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Islamic State slaps branding on U.N. food aid

A Syrian refugee carries a box of food where it appears the ISIS logo is placed on top of WFP's. (Credit: Twitter/ISIS)

The Islamic State is taking a page right out of the humanitarian relief handbook. Or to be more precise, writing on top of it. The World Food Program says images show the Islamist militants are distributing its food aid with the group’s logo on top. They are taking credit for the food aid distributed by the United Nations.

“WFP condemns this manipulation of desperately needed food aid inside Syria. We urge all parties to the conflict to respect humanitarian principles and allow humanitarian workers including our partners to deliver food to the most vulnerable and hungry families,” said Muhannad Hadi, WFP emergency regional coordinator for the Syria crisis, in a statement.

un-shocked-to-see-images-of-its-food-packages-being-doled-out-with-islamic-state-branding-body-image-1422984119Humanitarian organizations, from the United States to Save the Children to WFP, use varying levels of branding in doing their work. Whether it is logos on shirts worn by staff or branding stamped onto tents for refugees, the signal is meant to let people know who it is that is providing assistance. On one hand, it is about building a rapport with communities that groups are serving. On the other, it is a form of claiming credit. Organizations will promote their work to donors in order to show what their money is accomplishing.

The branding of WFP food aid with the Islamic State logo allows the group to do the very same thing. With control over portions of Iraq and Syria, the Islamic State is now the de-facto government for millions of people. But it is struggling to bring life back to order in the areas it controls, leaving those who did not flee vulnerable. Placing its brand on bags of food that are distributed to people in need is a way the group can build good will and champion its accomplishments to the people living under its control. The “Islamic State Department of Relief” uses social media to show off its distributions of aid.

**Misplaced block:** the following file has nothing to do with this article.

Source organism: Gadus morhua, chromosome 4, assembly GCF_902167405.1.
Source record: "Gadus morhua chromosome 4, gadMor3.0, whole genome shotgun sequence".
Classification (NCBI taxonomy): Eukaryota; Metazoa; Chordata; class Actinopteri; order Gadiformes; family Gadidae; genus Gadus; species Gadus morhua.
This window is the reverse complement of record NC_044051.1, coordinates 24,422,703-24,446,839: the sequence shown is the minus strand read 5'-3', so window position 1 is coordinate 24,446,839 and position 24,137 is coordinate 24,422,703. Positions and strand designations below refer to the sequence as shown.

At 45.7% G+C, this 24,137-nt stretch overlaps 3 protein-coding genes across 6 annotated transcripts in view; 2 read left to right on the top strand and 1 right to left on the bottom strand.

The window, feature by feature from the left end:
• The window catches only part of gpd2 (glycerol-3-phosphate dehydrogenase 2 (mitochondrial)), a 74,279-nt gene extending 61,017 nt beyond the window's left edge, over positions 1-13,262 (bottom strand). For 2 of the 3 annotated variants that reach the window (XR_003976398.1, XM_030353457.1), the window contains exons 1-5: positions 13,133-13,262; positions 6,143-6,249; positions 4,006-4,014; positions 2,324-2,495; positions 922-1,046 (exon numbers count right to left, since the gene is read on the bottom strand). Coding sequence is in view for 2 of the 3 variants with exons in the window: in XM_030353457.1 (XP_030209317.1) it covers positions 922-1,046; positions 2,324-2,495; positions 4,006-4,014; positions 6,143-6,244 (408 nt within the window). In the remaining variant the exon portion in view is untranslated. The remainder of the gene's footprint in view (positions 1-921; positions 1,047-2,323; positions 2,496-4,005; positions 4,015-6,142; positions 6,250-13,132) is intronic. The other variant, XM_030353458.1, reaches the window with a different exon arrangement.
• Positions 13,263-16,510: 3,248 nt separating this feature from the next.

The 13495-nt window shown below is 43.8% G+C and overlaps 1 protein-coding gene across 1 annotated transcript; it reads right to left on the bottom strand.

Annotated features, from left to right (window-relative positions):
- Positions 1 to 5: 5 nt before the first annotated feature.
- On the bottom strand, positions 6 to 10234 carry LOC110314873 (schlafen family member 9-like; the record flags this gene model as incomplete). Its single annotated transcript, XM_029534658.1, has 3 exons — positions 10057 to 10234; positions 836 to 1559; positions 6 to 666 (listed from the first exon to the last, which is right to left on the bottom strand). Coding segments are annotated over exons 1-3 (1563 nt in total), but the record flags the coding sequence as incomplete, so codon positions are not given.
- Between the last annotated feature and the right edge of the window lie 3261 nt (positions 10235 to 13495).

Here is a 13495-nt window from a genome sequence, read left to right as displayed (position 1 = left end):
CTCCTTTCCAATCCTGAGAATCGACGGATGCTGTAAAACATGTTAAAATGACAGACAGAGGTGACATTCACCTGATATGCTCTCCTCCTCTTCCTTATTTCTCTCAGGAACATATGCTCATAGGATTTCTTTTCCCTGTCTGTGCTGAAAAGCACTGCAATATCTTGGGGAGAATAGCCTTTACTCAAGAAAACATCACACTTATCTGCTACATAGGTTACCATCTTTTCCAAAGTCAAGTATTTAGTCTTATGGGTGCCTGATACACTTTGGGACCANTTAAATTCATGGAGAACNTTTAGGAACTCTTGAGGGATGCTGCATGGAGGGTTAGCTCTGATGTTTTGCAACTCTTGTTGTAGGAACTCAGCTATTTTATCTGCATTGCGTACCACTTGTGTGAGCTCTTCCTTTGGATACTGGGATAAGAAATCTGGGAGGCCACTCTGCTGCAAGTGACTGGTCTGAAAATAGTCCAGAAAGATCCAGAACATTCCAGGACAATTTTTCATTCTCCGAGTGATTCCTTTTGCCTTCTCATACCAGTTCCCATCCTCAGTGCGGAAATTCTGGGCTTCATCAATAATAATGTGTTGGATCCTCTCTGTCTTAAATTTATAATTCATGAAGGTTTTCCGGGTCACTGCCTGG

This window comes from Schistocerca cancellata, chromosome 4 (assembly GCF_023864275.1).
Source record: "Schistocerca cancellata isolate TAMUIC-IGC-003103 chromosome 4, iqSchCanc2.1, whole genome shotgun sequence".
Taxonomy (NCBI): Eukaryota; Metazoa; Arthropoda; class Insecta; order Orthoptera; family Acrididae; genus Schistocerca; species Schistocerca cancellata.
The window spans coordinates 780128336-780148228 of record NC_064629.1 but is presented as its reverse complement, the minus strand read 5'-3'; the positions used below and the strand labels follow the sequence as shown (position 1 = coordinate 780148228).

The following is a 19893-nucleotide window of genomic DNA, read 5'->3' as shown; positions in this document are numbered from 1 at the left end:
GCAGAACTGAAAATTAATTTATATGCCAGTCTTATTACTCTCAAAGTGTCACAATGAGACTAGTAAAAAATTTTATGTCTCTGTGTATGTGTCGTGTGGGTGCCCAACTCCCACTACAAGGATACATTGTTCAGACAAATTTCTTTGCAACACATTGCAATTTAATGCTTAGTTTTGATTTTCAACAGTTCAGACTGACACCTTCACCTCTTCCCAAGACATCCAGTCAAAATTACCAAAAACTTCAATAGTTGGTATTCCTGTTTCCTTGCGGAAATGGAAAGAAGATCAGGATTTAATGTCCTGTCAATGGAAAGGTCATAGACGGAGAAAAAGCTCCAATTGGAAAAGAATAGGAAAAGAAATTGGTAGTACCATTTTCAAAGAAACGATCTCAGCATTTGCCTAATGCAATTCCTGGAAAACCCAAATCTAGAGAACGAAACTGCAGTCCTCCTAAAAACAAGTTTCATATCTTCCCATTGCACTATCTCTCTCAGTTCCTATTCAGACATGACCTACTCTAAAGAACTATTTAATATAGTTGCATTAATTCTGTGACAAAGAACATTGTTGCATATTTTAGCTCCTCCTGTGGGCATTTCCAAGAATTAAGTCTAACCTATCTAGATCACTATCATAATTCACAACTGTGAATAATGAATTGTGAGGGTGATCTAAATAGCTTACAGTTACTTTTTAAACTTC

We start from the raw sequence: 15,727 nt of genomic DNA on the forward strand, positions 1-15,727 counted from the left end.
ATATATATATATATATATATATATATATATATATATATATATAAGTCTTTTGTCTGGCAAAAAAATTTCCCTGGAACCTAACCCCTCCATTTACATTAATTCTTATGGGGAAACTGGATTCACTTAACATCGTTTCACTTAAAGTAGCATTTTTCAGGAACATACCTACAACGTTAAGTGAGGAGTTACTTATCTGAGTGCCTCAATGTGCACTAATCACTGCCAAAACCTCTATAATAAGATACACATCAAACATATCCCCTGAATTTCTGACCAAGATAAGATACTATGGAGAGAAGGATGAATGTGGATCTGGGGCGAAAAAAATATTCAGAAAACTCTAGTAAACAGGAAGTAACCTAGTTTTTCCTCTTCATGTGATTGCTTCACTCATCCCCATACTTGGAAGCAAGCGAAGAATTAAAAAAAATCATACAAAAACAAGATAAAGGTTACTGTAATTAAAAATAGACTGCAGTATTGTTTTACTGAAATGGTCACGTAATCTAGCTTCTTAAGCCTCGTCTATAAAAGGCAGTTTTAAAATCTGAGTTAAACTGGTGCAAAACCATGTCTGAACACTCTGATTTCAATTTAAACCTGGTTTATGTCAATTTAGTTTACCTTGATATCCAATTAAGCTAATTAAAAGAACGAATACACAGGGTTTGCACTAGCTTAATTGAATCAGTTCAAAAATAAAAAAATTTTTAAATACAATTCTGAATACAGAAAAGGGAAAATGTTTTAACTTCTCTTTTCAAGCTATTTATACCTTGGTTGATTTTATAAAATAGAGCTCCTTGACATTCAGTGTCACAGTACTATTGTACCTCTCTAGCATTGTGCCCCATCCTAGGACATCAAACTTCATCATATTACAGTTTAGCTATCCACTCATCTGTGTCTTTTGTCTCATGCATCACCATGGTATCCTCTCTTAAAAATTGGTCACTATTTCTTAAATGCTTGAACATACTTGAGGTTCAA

Photographs published by the Islamic State on Twitter showed people carrying boxes of aid with the group’s logo on the front. Just offset and behind the logo what appears to be a part of WFP’s logo. The photos were apparently taken in Dayr Hafr a town roughly 50 kilometers from the city of Aleppo. The last distribution to that area of Syria carried out by WFP was in August, it said. Some 1,700 food rations meant to feed 8,500 people for one month, were delivered at the time.

White food bags with what appears to be the faint WFP logo.

White food bags with what appears to be the faint WFP logo.

“WFP has learned that in September 2014, [the Islamic State]raided Syrian Red Crescent warehouses in Dayr Hafr where undistributed food rations may have been stored,” said WFP. “All areas controlled by ISIS are security hot spots, which severely limits the ability to monitor food distributions.”

WFP works with local partners to distribute food parcels and hygiene kits, among other things, in areas controlled by the Islamic State. In some cases the partners are directly negotiating with the Islamic State, according to a December report by the U.K.-based think tank the Overseas Development Institute.

“Major international aid agencies are using individuals who have good relations and can mediate with IS to facilitate assistance. No international or U.N. staff are involved in delivering aid to these areas, and items are distributed in plain black bags without agency logos,” said the report.

The advance of the Islamic State in Syria made it the deadliest year for the country’s civil war. The U.K.-based Syrian Observatory for Human Rights estimated 76,000 people were killed in 2014. The fighting in the country has left 10.8 million people in need of humanitarian assistance. WFP says it is currently providing aid to 4 million people in the country and roughly 2 million living as refugees in neighboring countries.


About Author

Tom Murphy

Tom Murphy is a New Hampshire-based reporter for Humanosphere. Before joining Humanosphere, Tom founded and edited the aid blog A View From the Cave. His work has appeared in Foreign Policy, the Huffington Post, the Guardian, GlobalPost and Christian Science Monitor. He tweets at @viewfromthecave. Contact him at tmurphy[at]